This definition led me to a a conversation between Reynolds Journalism Institute Fellow Mike Fancher and students at the Missouri School of Journalism who tackle this question…they are trying to define the meaning of journalism:
“The concept of “conversation” may be perceived as part of accessibility. You’re no longer “looking down” upon your reader, or your audience, or citizens. You’re collaborating with them in the news process.”
Let’s go back to the Facebook status update, as of 6:30pm on 4/19/12, there were 44 comments. This status update created a conversation between WYFF.com and the “audience.”
MediaBistro.com shares this information:
“According to recent data, newspapers have just a single percentage point lead on social media as a source of reportage, with Facebook (59.5 percent), Twitter (19.9 percent) and YouTube (12.7 percent) leading the charge. Since 2009, traffic to news sites from social media channels has increased dramatically, and some 57 percent of adults who consume news via a digital device predominately use Facebook and Twitter.
Of course, journalism isn’t actually going away – it’s simply the medium that is changing. While social media empowers all of us to be the source, and to break the story, there will always be a high demand for quality reporting. But the way in which we digest that information is rapidly changing – and in this writer’s opinion, very much for the better.”
So are the lines between “old” and “new” media beginning to blur and converge more and more everyday? Social outlets like blogs are playing a huge role in how news outlets are engaging audiences, with more editorialized content.
“And while the Huffington Post has been getting more and more newspaper-like, entities such as the New York Times have been getting more blog-like: the relaunch of the medical section of the paper’s website, called Well, is just the latest in a series of similar relaunches that have turned sections of the NYT into blog-style portals.”
So is this status update news? Based on the definition above…Yes. Is this status update journalism? Some say yes and some say no. I say, where are the journalists at WYFF.com? Why are they not taking this simple status update, one that is being used as traffic drivers for content exploration, and take part in a little “investigative journalism.” Why not dig deeper into this story and use this content driver to a bigger story, the real heart of this story?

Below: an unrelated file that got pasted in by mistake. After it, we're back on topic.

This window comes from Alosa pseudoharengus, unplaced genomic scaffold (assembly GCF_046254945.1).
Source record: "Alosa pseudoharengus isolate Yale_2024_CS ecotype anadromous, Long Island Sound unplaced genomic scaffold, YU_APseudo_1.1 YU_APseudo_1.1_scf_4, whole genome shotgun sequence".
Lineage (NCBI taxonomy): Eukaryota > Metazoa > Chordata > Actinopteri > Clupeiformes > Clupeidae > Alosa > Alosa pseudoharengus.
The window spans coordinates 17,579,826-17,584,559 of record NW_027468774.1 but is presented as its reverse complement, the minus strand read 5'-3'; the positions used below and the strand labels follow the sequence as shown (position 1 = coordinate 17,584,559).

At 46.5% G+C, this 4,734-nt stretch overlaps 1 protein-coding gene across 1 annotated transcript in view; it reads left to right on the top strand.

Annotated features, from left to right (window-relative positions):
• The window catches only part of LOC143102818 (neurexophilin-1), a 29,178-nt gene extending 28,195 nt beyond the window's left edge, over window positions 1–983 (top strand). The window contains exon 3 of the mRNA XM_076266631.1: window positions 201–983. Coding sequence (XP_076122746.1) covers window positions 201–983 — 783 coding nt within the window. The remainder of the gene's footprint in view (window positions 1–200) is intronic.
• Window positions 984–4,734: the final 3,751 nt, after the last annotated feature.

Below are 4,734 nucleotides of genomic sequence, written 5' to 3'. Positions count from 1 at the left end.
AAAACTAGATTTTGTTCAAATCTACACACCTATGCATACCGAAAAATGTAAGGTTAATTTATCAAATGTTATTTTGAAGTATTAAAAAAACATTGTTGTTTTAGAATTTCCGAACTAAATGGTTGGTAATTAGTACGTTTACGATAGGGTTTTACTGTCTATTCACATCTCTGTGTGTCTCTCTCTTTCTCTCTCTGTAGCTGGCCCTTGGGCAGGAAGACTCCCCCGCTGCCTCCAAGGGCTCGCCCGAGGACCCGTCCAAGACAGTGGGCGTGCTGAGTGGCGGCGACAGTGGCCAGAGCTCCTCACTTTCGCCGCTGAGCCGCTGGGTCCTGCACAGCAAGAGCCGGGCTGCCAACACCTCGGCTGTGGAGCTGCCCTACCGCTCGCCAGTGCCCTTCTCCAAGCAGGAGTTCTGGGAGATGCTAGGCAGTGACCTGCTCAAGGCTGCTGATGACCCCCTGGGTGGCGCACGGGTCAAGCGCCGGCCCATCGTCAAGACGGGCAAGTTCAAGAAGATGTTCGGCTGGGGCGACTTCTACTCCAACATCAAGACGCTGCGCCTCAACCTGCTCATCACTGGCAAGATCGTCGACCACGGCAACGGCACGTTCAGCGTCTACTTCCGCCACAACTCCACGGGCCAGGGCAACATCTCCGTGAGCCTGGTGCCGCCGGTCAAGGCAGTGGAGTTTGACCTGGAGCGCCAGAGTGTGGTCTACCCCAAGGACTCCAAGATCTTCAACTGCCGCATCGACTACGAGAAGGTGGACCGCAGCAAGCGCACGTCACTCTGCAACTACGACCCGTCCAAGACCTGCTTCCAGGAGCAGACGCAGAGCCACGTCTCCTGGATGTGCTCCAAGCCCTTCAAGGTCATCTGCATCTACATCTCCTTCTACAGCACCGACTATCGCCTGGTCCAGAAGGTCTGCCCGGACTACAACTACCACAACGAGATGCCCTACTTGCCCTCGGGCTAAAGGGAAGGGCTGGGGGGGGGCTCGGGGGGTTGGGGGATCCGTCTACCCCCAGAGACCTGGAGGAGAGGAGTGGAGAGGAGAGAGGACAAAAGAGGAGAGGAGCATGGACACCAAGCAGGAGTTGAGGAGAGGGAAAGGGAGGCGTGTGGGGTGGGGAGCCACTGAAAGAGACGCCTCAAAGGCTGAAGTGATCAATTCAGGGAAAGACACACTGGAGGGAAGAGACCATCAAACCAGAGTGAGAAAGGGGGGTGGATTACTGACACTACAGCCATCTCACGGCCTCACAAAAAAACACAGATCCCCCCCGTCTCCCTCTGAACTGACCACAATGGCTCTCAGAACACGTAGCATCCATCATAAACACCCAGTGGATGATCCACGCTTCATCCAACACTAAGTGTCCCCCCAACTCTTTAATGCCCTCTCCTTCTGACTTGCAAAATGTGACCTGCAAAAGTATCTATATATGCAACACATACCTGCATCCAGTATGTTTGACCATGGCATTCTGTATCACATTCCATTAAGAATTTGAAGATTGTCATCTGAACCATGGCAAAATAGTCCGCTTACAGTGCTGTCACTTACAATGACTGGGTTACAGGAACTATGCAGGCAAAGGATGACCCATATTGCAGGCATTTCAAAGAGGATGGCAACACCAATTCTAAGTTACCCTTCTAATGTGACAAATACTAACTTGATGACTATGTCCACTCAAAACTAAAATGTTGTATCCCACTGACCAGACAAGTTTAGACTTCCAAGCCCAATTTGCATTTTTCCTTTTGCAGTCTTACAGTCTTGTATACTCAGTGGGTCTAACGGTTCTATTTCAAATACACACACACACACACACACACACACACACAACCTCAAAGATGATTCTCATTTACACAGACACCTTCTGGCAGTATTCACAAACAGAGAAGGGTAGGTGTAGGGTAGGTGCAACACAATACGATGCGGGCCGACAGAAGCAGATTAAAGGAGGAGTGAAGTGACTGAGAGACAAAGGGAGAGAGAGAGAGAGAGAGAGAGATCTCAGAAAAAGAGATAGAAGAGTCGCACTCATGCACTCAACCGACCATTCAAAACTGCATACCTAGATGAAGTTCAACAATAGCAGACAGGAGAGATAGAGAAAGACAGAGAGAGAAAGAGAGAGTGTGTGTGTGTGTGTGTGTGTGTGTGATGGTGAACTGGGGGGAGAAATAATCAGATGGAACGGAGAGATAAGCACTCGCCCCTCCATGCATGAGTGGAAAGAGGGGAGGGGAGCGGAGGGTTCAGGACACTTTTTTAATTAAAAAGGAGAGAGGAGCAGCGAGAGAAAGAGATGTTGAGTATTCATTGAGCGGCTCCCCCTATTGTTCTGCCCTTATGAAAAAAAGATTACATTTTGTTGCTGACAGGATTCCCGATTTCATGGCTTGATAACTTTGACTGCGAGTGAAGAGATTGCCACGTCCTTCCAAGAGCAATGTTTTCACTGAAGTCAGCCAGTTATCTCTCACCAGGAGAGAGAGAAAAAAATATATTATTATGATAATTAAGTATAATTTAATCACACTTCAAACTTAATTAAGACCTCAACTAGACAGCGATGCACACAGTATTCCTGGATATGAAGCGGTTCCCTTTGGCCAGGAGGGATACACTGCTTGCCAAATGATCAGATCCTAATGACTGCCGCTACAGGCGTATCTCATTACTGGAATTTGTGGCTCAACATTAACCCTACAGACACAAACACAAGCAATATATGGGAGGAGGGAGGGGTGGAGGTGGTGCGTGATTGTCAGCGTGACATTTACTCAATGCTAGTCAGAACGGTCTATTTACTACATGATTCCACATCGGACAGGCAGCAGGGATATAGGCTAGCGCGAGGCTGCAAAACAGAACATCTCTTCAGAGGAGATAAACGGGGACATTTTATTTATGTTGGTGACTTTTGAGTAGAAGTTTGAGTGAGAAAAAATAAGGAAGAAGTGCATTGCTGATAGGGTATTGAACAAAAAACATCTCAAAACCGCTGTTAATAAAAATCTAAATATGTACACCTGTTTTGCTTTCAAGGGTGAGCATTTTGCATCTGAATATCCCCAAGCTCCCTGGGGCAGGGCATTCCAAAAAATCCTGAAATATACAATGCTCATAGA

Or…should we just accept it at face value. It is not news, not journalism, and media outlets will always integrate content like this to generate clicks, driving traffic to the news they are covering. This type of sensationalized content is at the heart of the social metric of major news outlets. Because clicks leads to ad revenues.
So…let’s just accept in the journalistic space, there is a business side to the purest approach of reporting the news.
Links and referenced articles used in this post:
Wikipedia for Journalism: Definition of Journalism
Walter William’s Journalistic Creed: Reynolds Journalism Institute
Reynolds Journalism Institute: “So you call yourself a journalist.” What does that mean?
MediaBistro.com: “How Social Media Is Replacing Traditional Journalism As A News Source”
Gigaom.com: “So can we stop talking about bloggers vs. journalists now?”
WYFF.com: “Report: Woman tries to steal Pokemon cards, wart remover”